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Fitness & Health

19th Jun 2018

Everything you need to know about fat

Does eating fat make you fat? How much should you eat? A nutritionist has the answers

Alex Roberts

When it comes to fatty foods, there is an array of conflicting information clouding the facts

How much should you eat? What are the best kinds? Do they directly cause obesity?

To provide you with the full picture, JOE spoke to Amine Ould-Laib. Amine is a registered nutritionist with Spoon Guru, a food search and discovery engine.

Does eating fat make you gain weight?

“It is a commonly held notion that eating fat makes us fat. Fat does contain more than double the calories (9 per gram) than carbohydrates or protein (both 4 calories per gram).

“This makes fat much easier to overconsume, and so could contribute to weight gain if not kept in check.

“Fat from the right sources provides essential fatty acids such as omega 3 & 6, and acts as a carrier for fat-soluble vitamins like Vitamin A, D, E & K. Therefore, we should make sure we do consume the right sources of fat and not overindulge.”

What are the different kinds of fat – and which is best?

“There are three kinds: saturated, unsaturated & polyunsaturated, with the latter being the healthiest.

“Whilst all are essential to include in your diet for normal bodily function, the ratio of each that you consume that has the greatest effect on health.

“According to the latest UK diet survey we are consuming too much saturated fat and not enough omega-3 fatty acids.

“Omega 3 fatty acids are seen as the holy grail, and have many health benefits such as removing fat deposits from blood and improving blood pressure. The latter has been linked to lower risk of heart disease.”

How much fat should you eat each day?

According to the NHS, the daily reference intake for fat is less than 70g for the average adult on a 2000 calorie per day diet.

“This should come from a variety of sources and you should aim for unsaturated and polyunsaturated kinds in plants and fish, where possible.”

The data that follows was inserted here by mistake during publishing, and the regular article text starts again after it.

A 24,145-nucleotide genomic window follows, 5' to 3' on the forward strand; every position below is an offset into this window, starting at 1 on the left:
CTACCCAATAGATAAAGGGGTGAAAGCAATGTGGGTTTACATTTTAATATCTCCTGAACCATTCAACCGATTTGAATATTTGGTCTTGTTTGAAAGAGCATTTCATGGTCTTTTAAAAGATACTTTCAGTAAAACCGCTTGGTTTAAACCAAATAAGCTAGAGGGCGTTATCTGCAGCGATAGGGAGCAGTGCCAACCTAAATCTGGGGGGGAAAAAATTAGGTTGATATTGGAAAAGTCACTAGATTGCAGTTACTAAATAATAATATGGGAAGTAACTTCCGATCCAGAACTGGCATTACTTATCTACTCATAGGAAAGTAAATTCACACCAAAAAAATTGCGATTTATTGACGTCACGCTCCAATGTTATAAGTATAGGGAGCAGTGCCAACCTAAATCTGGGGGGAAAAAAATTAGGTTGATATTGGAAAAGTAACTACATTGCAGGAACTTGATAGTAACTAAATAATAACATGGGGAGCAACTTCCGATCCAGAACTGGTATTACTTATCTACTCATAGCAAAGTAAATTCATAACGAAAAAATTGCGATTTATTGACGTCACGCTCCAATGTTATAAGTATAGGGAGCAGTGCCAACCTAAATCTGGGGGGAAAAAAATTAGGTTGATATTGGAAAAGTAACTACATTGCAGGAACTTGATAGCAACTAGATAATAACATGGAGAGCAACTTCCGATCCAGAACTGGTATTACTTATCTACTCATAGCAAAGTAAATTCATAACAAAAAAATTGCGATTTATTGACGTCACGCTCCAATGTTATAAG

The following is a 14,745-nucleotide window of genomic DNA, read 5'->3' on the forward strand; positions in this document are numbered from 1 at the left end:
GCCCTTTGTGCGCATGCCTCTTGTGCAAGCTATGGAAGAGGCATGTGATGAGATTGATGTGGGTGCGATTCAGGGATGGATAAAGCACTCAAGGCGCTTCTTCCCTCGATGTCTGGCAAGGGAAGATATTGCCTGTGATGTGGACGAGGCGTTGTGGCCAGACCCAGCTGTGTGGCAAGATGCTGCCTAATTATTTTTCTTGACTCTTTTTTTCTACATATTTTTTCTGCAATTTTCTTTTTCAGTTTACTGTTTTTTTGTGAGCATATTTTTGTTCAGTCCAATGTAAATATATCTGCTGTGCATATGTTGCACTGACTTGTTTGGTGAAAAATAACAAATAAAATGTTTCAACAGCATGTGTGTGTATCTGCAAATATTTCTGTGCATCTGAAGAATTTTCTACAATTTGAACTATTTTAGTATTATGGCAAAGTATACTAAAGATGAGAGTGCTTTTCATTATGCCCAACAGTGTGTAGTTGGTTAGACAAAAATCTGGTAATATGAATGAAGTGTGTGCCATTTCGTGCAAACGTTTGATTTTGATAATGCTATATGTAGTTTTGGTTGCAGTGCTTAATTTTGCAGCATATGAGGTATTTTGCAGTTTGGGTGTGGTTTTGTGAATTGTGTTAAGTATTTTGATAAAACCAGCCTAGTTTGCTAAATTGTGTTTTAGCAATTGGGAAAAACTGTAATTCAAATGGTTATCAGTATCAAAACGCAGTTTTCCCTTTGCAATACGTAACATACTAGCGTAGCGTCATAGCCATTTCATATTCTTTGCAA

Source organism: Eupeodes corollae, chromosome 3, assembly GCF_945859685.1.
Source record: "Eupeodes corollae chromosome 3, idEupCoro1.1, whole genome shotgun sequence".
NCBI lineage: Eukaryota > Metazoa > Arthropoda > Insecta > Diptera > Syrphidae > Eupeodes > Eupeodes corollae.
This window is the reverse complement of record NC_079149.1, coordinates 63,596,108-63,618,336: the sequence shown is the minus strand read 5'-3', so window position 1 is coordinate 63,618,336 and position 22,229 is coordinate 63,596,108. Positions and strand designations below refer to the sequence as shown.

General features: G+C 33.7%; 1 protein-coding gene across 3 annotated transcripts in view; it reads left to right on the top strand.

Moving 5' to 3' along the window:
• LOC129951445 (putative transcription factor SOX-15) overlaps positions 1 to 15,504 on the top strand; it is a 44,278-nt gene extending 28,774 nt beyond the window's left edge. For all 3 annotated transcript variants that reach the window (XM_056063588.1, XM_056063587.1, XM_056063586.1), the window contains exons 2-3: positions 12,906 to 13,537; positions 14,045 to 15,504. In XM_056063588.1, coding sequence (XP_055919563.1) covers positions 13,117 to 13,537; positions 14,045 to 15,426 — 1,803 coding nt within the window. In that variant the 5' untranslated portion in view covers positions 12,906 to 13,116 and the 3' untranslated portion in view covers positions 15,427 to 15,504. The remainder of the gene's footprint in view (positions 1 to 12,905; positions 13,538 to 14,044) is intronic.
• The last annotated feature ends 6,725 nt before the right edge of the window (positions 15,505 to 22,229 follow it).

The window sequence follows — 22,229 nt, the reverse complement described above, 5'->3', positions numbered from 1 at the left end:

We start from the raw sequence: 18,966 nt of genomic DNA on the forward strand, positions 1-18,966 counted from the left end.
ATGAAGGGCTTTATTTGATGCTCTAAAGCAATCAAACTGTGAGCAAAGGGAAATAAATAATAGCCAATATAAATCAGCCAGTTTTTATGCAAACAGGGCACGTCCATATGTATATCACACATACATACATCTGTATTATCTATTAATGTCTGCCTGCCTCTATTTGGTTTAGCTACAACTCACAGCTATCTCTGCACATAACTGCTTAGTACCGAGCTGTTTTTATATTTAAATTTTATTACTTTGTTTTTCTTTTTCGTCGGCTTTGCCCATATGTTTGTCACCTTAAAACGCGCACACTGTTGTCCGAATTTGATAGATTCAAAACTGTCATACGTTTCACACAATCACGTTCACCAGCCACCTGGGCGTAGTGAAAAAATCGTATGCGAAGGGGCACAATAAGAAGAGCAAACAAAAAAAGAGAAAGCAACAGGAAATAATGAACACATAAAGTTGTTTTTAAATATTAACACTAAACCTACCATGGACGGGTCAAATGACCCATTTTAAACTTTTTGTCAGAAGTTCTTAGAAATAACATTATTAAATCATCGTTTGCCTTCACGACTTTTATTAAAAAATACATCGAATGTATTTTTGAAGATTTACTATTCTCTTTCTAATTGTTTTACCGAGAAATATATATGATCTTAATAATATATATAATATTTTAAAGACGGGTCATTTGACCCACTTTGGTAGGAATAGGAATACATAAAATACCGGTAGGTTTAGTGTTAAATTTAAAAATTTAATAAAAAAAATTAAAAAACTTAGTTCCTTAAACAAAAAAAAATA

How should you structure fat intake around training?

“Fat has the effect of slowing down digestion and contributes to satiety (feelings of fullness).

“Eating this directly before your workout is not ideal, since it will sit in your stomach, not great for a heavy squat session.

“If you do consume a meal containing fat before training, then it should be at least 2-3 hours beforehand in order to be adequately digested, and also to power your workout.”

The situation is quite similar post-workout.

“Your first post-workout meal should address the needs of your body; replenishing energy stores and kick-starting muscle recovery.

“This shouldn’t include fats as they would slow down the digestion of your meal and the overall recovery process. After your immediate post-workout nutrition, your next meal should contain around 30% of calories coming from fats for general recovery.”

What specific foods are particularly good sources of fat?

“Since you need to focus on unsaturated and polyunsaturated fats, opt for oily fish such as mackerel & salmon, nuts such as walnut, macadamia or almonds, plus avocados and eggs.

“Many people, myself included, may find the taste of fish disagreeable and so prefer an omega-3 fish oil supplement in the form of a liquid or capsule.

“It is also found in other food sources such as kale. The NHS recommends we consume fish twice a week, with one serving being oily fish.”